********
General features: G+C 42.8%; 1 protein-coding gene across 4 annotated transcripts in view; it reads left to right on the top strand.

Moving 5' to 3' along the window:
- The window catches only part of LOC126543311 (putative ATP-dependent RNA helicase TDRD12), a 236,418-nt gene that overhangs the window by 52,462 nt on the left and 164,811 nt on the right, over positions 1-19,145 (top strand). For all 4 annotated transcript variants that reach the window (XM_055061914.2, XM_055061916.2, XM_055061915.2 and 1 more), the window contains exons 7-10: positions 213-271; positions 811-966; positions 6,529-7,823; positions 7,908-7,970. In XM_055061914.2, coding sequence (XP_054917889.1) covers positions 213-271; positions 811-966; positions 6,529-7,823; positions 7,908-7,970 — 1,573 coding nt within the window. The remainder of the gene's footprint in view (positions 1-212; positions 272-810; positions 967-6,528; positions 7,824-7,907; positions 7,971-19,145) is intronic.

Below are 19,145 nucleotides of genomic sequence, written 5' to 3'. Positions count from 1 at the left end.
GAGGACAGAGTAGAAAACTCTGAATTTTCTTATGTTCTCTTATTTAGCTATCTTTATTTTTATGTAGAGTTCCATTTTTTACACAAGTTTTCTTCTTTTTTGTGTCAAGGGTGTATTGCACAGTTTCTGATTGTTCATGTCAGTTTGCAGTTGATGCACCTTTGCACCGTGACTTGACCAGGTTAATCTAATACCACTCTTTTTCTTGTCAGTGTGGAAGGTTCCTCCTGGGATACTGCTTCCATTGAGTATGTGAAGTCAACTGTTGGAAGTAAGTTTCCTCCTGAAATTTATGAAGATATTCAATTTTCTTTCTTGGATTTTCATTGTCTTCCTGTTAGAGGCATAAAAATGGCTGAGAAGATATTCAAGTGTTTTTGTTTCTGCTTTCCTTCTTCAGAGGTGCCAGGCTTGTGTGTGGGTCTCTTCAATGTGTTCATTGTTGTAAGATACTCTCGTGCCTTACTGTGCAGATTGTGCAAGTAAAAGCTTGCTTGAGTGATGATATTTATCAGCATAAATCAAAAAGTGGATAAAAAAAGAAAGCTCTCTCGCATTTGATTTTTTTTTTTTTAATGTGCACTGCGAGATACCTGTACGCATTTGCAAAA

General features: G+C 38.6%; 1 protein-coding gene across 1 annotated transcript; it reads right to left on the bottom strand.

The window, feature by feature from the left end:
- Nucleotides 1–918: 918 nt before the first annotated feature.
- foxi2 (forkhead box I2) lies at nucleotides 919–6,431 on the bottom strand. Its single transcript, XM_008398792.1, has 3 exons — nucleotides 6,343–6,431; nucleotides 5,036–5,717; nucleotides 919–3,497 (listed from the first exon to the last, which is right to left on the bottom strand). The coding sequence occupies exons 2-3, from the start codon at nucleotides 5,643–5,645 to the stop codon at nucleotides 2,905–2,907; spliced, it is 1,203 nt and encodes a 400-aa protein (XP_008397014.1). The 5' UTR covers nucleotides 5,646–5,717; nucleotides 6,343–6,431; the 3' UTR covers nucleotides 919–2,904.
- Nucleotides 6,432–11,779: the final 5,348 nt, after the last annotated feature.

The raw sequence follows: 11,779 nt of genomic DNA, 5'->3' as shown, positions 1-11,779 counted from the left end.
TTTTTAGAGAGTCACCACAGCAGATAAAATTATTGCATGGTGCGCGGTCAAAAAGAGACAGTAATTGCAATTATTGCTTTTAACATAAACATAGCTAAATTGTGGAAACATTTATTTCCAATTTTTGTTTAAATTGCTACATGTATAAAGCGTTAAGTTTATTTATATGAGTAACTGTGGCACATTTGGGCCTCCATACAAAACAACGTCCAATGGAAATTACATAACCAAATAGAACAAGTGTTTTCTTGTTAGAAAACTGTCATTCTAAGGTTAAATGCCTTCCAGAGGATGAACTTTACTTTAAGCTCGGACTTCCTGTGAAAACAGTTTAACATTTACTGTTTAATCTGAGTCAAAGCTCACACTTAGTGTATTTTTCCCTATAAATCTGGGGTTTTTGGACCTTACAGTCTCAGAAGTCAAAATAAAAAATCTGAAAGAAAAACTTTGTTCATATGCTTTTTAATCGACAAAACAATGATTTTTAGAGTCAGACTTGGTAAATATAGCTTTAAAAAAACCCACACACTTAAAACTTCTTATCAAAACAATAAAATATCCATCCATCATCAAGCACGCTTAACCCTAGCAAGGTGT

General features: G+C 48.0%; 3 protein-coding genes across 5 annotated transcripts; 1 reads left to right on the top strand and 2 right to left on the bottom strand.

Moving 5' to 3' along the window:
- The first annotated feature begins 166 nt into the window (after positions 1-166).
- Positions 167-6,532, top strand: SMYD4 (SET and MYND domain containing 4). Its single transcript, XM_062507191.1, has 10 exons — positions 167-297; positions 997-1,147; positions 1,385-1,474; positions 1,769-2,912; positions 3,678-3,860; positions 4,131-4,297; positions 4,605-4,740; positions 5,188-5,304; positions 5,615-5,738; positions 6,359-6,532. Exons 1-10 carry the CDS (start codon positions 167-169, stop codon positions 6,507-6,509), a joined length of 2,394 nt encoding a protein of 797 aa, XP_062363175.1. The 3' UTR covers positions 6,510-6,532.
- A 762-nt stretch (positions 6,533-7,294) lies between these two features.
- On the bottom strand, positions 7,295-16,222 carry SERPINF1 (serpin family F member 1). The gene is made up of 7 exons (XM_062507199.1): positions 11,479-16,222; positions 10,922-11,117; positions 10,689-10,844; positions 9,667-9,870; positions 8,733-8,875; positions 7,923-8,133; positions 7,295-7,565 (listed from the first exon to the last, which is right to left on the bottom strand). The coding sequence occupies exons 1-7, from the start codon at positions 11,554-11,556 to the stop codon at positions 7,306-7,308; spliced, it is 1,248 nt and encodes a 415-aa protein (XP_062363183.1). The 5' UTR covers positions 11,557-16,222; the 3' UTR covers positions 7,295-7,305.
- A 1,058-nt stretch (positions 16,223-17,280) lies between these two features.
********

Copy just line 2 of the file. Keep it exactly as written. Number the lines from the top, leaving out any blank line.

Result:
Moving 5' to 3' along the window: